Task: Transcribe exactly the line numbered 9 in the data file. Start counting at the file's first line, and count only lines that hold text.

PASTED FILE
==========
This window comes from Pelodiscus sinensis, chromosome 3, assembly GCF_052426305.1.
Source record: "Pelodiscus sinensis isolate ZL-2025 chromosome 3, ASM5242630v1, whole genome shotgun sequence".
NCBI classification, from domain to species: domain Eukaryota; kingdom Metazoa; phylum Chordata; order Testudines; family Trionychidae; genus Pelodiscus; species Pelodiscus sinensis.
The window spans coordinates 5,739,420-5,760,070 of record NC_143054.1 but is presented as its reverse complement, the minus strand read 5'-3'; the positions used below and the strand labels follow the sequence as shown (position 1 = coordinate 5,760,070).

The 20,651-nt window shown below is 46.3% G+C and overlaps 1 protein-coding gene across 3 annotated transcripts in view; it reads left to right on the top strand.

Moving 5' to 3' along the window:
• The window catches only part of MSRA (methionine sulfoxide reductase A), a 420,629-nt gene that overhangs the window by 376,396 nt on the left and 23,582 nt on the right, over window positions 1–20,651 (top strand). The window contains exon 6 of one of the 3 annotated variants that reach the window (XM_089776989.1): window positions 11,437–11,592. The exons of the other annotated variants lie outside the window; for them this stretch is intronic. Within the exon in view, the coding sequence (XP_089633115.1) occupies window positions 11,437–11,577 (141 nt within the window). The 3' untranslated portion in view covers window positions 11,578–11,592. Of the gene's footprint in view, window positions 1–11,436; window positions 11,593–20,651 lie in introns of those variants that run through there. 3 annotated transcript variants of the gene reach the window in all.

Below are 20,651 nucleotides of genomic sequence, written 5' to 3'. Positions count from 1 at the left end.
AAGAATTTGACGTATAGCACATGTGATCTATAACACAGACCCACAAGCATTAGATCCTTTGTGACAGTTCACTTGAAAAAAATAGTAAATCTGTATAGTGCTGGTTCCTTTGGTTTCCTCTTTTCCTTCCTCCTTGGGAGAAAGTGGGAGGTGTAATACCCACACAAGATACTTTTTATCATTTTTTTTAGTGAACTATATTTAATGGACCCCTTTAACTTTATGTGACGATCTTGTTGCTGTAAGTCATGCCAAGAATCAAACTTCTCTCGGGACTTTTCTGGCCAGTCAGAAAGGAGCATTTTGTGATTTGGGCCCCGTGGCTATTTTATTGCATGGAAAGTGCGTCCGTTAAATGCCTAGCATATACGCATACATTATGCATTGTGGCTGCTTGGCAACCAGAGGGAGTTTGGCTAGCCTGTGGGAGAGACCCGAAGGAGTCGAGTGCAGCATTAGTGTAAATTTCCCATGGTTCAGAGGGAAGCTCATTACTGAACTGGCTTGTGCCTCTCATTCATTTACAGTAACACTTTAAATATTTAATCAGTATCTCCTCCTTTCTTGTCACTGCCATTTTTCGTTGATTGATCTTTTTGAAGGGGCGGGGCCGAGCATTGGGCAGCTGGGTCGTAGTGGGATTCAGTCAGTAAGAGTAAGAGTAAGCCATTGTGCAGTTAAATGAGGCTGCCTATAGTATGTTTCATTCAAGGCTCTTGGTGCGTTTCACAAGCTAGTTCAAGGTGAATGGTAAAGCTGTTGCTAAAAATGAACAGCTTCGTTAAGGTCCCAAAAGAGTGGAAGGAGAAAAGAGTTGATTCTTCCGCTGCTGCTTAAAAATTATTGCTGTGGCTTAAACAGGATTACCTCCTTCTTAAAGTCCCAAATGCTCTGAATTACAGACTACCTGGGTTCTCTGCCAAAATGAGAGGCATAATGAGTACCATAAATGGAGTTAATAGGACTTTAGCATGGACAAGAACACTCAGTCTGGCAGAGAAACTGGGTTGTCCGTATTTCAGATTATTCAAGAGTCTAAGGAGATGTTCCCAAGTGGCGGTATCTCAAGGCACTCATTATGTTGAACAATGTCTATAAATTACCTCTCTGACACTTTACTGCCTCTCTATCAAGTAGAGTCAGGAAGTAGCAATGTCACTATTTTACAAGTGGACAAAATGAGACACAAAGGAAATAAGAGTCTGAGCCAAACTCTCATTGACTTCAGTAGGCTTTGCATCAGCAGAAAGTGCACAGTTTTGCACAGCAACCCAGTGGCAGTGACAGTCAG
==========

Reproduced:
AAGAATTTGACGTATAGCACATGTGATCTATAACACAGACCCACAAGCATTAGATCCTTTGTGACAGTTCACTTGAAAAAAATAGTAAATCTGTATAGTGCTGGTTCCTTTGGTTTCCTCTTTTCCTTCCTCCTTGGGAGAAAGTGGGAGGTGTAATACCCACACAAGATACTTTTTATCATTTTTTTTAGTGAACTATATTTAATGGACCCCTTTAACTTTATGTGACGATCTTGTTGCTGTAAGTCATGCCAAGAATCAAACTTCTCTCGGGACTTTTCTGGCCAGTCAGAAAGGAGCATTTTGTGATTTGGGCCCCGTGGCTATTTTATTGCATGGAAAGTGCGTCCGTTAAATGCCTAGCATATACGCATACATTATGCATTGTGGCTGCTTGGCAACCAGAGGGAGTTTGGCTAGCCTGTGGGAGAGACCCGAAGGAGTCGAGTGCAGCATTAGTGTAAATTTCCCATGGTTCAGAGGGAAGCTCATTACTGAACTGGCTTGTGCCTCTCATTCATTTACAGTAACACTTTAAATATTTAATCAGTATCTCCTCCTTTCTTGTCACTGCCATTTTTCGTTGATTGATCTTTTTGAAGGGGCGGGGCCGAGCATTGGGCAGCTGGGTCGTAGTGGGATTCAGTCAGTAAGAGTAAGAGTAAGCCATTGTGCAGTTAAATGAGGCTGCCTATAGTATGTTTCATTCAAGGCTCTTGGTGCGTTTCACAAGCTAGTTCAAGGTGAATGGTAAAGCTGTTGCTAAAAATGAACAGCTTCGTTAAGGTCCCAAAAGAGTGGAAGGAGAAAAGAGTTGATTCTTCCGCTGCTGCTTAAAAATTATTGCTGTGGCTTAAACAGGATTACCTCCTTCTTAAAGTCCCAAATGCTCTGAATTACAGACTACCTGGGTTCTCTGCCAAAATGAGAGGCATAATGAGTACCATAAATGGAGTTAATAGGACTTTAGCATGGACAAGAACACTCAGTCTGGCAGAGAAACTGGGTTGTCCGTATTTCAGATTATTCAAGAGTCTAAGGAGATGTTCCCAAGTGGCGGTATCTCAAGGCACTCATTATGTTGAACAATGTCTATAAATTACCTCTCTGACACTTTACTGCCTCTCTATCAAGTAGAGTCAGGAAGTAGCAATGTCACTATTTTACAAGTGGACAAAATGAGACACAAAGGAAATAAGAGTCTGAGCCAAACTCTCATTGACTTCAGTAGGCTTTGCATCAGCAGAAAGTGCACAGTTTTGCACAGCAACCCAGTGGCAGTGACAGTCAG